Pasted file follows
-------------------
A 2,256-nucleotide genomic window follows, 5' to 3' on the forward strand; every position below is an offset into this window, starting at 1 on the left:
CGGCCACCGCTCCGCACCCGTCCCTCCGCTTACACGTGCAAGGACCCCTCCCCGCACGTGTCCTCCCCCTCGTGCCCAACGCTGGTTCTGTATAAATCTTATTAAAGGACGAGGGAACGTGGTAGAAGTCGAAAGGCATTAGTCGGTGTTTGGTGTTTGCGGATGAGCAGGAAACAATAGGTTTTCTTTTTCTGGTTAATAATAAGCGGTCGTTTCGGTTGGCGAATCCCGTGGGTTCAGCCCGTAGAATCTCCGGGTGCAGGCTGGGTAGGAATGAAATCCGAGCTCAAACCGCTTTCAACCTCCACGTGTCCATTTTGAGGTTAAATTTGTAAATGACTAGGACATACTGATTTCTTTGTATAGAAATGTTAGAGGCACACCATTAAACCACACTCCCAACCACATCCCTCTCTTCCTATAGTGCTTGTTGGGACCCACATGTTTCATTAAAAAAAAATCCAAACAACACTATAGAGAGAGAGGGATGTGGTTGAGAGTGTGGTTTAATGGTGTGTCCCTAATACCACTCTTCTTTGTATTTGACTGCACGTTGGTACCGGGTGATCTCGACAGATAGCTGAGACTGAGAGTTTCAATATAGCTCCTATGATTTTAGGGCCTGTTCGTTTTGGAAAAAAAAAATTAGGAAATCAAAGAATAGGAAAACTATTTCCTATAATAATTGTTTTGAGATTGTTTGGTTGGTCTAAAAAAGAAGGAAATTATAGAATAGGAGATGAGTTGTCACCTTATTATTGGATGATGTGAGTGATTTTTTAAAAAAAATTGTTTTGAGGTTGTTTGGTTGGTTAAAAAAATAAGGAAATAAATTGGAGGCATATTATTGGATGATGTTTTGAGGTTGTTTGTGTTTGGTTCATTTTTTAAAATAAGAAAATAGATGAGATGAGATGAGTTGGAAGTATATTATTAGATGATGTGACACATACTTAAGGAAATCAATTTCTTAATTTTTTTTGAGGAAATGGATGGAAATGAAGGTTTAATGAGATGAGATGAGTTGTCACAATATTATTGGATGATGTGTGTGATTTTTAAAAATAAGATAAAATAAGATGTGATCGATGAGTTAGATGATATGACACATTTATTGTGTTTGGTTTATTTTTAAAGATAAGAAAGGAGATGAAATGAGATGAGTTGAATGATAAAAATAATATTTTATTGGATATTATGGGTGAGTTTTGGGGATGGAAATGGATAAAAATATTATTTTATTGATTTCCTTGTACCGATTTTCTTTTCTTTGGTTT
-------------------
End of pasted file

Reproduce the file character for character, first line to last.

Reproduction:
A 2,256-nucleotide genomic window follows, 5' to 3' on the forward strand; every position below is an offset into this window, starting at 1 on the left:
CGGCCACCGCTCCGCACCCGTCCCTCCGCTTACACGTGCAAGGACCCCTCCCCGCACGTGTCCTCCCCCTCGTGCCCAACGCTGGTTCTGTATAAATCTTATTAAAGGACGAGGGAACGTGGTAGAAGTCGAAAGGCATTAGTCGGTGTTTGGTGTTTGCGGATGAGCAGGAAACAATAGGTTTTCTTTTTCTGGTTAATAATAAGCGGTCGTTTCGGTTGGCGAATCCCGTGGGTTCAGCCCGTAGAATCTCCGGGTGCAGGCTGGGTAGGAATGAAATCCGAGCTCAAACCGCTTTCAACCTCCACGTGTCCATTTTGAGGTTAAATTTGTAAATGACTAGGACATACTGATTTCTTTGTATAGAAATGTTAGAGGCACACCATTAAACCACACTCCCAACCACATCCCTCTCTTCCTATAGTGCTTGTTGGGACCCACATGTTTCATTAAAAAAAAATCCAAACAACACTATAGAGAGAGAGGGATGTGGTTGAGAGTGTGGTTTAATGGTGTGTCCCTAATACCACTCTTCTTTGTATTTGACTGCACGTTGGTACCGGGTGATCTCGACAGATAGCTGAGACTGAGAGTTTCAATATAGCTCCTATGATTTTAGGGCCTGTTCGTTTTGGAAAAAAAAAATTAGGAAATCAAAGAATAGGAAAACTATTTCCTATAATAATTGTTTTGAGATTGTTTGGTTGGTCTAAAAAAGAAGGAAATTATAGAATAGGAGATGAGTTGTCACCTTATTATTGGATGATGTGAGTGATTTTTTAAAAAAAATTGTTTTGAGGTTGTTTGGTTGGTTAAAAAAATAAGGAAATAAATTGGAGGCATATTATTGGATGATGTTTTGAGGTTGTTTGTGTTTGGTTCATTTTTTAAAATAAGAAAATAGATGAGATGAGATGAGTTGGAAGTATATTATTAGATGATGTGACACATACTTAAGGAAATCAATTTCTTAATTTTTTTTGAGGAAATGGATGGAAATGAAGGTTTAATGAGATGAGATGAGTTGTCACAATATTATTGGATGATGTGTGTGATTTTTAAAAATAAGATAAAATAAGATGTGATCGATGAGTTAGATGATATGACACATTTATTGTGTTTGGTTTATTTTTAAAGATAAGAAAGGAGATGAAATGAGATGAGTTGAATGATAAAAATAATATTTTATTGGATATTATGGGTGAGTTTTGGGGATGGAAATGGATAAAAATATTATTTTATTGATTTCCTTGTACCGATTTTCTTTTCTTTGGTTT